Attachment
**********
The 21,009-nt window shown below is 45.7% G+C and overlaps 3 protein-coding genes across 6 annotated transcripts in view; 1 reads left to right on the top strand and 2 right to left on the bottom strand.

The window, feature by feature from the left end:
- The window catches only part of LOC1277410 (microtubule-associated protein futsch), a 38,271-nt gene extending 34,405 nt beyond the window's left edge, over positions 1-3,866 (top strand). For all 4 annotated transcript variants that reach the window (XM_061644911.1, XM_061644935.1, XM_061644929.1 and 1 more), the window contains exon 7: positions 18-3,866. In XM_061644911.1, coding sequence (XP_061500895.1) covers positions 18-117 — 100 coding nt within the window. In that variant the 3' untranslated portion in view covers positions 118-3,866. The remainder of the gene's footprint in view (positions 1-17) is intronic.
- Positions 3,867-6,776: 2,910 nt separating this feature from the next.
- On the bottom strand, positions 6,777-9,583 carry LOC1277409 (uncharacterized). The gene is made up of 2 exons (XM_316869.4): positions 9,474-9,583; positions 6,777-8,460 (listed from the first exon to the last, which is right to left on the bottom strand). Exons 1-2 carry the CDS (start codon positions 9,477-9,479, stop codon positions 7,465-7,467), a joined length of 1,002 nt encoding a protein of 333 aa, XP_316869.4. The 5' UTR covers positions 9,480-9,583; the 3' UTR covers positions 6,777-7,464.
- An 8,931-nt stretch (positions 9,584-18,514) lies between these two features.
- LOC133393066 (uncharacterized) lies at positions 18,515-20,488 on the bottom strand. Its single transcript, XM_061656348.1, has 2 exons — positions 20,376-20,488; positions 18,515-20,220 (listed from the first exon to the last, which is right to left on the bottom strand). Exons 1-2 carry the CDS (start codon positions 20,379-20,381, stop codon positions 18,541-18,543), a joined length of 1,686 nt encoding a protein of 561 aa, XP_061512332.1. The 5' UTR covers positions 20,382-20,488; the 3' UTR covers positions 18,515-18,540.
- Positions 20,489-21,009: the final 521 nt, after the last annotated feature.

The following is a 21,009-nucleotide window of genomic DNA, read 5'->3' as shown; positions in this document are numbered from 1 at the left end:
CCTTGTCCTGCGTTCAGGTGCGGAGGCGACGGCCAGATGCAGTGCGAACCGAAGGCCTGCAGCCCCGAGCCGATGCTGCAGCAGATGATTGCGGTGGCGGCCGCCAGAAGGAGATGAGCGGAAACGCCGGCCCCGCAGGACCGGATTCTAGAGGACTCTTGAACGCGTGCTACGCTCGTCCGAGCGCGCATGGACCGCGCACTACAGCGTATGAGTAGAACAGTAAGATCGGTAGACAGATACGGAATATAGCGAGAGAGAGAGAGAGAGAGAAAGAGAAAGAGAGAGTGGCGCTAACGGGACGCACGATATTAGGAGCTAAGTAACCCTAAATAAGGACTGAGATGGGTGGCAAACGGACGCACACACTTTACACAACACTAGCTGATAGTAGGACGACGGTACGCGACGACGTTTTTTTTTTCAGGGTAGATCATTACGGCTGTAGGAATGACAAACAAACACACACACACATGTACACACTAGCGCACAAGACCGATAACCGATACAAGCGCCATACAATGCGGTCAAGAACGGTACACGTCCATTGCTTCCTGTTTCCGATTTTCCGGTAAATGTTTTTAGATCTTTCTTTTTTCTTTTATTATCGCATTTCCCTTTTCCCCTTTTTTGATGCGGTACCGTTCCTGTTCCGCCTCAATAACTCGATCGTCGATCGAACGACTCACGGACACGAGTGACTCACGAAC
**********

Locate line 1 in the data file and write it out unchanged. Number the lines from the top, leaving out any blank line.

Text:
The 21,009-nt window shown below is 45.7% G+C and overlaps 3 protein-coding genes across 6 annotated transcripts in view; 1 reads left to right on the top strand and 2 right to left on the bottom strand.